Sleeping At The Parrot Lounge


Parrot. Lincoln Park Zoo. 1900. The Field Museum Library.

Another excerpt from a work in progress:

I opened the small metal cabinet where all the painting materials were stored and moved it all into the cage area. I went looking for rags and asked the electrician’s employee to raise the volume on the radio. He refused and cocked his head in the direction of his boss and said: “The owner…” in Spanish.

I finished the beer before entering the small space behind the bar that had been designated for the live bird enclosure. A real conversation piece, I had heard. I had never needed a conversation piece to draw me to a place to drink. A drink was all that was necessary for me to show up. I wondered how many beers I had since I had arrived. Was it three or seven? I was feeling fine and in a mood to paint, to loose myself in the Amazon jungle scene I was creating for the birds. I wanted them to feel at home, even if it was a two-dimensional representation of the ancestral home they had been plucked from. Someone had captured these birds somewhere — or their ancestors — and had brought them to fucking Union City New Jersey so that they could be a fucking conversation piece in the middle of a smoke-filled watering hole where strangers gathered to smoke and drink and avoid real conversations and stare at the birds and drink some more…how many beers? Was it seven or three and some cigarettes…was the fresh air supply working inside here or was the smell of oil paint and turpentine mixing with smoke making my head feel light and heavy, very heavy at the same time or the spotlights to highlight the colorful plumage against the fake jungle background and the birds flying high, against the blue sky that was out of reach of the nets and the warmth of the breeze and the soft sunlight filtering through the very high branches and my eyelids feeling heavier as I looked up at the sky and the birds flying above and I closed my eyes and only the sound of the breeze was present in my consciousness and there were thousands of birds flying in my dreams, high above and the sky was an ever changing patchwork of primary colors, like a quilt of feathers covering the sky until a loud bang, like that from a high-powered hunting rifle went off by my head and I expected to see the stricken birds plummeting to the ground and I looked around but I saw no fallen birds and then the sound went off again and I opened my eyes and I saw Mike and the electrician and the electrician’s employee that I had asked to raise the volume of the music looking into the cage and they were laughing, pointing their fingers and laughing because I had fallen asleep — passed out is the correct term — inside the cage.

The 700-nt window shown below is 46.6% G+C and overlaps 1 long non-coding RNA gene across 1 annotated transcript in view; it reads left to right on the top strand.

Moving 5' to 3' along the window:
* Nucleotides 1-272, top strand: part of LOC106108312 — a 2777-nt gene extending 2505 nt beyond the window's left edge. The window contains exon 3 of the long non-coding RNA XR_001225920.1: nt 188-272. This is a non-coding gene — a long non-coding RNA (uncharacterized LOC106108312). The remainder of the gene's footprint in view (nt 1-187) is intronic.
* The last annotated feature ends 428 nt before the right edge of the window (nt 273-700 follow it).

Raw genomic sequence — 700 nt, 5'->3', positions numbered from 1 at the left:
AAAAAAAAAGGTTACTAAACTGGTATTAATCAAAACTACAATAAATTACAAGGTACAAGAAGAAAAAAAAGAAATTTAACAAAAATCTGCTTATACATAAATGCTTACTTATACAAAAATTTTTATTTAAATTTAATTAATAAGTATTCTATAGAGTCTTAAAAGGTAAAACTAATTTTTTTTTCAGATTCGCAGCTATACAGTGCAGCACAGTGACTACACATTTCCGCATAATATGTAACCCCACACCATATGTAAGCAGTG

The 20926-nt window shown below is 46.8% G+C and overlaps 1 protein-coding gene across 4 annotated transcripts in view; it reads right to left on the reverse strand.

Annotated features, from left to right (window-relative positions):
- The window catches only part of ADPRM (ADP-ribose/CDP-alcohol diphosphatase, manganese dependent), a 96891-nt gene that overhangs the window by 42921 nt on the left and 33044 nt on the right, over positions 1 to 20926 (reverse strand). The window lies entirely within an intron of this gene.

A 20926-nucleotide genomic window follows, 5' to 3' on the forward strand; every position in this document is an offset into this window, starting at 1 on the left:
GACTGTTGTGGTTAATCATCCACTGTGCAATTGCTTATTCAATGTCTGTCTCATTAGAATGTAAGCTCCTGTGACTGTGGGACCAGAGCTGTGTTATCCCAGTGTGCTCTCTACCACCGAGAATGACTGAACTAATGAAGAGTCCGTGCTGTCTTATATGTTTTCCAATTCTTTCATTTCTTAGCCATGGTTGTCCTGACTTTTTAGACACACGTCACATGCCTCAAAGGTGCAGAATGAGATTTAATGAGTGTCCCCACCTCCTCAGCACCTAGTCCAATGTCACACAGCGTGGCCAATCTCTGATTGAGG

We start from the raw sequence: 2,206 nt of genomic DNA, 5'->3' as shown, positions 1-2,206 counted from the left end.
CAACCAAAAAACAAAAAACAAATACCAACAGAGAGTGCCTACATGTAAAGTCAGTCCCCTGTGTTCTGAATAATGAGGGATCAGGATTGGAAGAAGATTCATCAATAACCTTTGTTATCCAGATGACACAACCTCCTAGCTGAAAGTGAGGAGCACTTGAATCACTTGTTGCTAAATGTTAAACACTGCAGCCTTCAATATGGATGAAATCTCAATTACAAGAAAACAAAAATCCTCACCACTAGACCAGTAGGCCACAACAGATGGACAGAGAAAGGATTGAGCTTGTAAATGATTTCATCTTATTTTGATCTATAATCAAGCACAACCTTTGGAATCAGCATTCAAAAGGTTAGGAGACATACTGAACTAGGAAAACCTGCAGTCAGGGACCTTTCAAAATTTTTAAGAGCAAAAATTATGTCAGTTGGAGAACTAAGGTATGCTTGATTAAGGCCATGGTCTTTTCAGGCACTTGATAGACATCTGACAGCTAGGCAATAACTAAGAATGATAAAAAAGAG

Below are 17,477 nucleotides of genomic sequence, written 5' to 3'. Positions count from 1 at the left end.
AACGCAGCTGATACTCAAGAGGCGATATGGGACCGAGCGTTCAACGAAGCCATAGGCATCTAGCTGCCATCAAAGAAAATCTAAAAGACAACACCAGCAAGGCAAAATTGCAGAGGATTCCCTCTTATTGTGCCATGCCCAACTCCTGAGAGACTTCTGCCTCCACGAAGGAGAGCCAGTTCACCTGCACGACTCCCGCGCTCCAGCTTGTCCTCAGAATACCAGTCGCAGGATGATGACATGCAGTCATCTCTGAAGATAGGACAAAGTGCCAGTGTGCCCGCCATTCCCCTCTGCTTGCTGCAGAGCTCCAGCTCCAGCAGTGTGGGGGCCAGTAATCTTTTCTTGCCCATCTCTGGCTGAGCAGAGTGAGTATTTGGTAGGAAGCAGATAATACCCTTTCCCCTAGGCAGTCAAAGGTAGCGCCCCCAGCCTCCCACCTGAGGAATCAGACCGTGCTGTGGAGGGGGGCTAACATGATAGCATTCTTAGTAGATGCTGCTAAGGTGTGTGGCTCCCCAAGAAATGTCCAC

I closed my eyes again and they disappeared and as long as I kept them closed I could not hear their laughter. With my eyes closed, I looked around for the birds, but they were gone. They had flown away and they had taken their colors with them.

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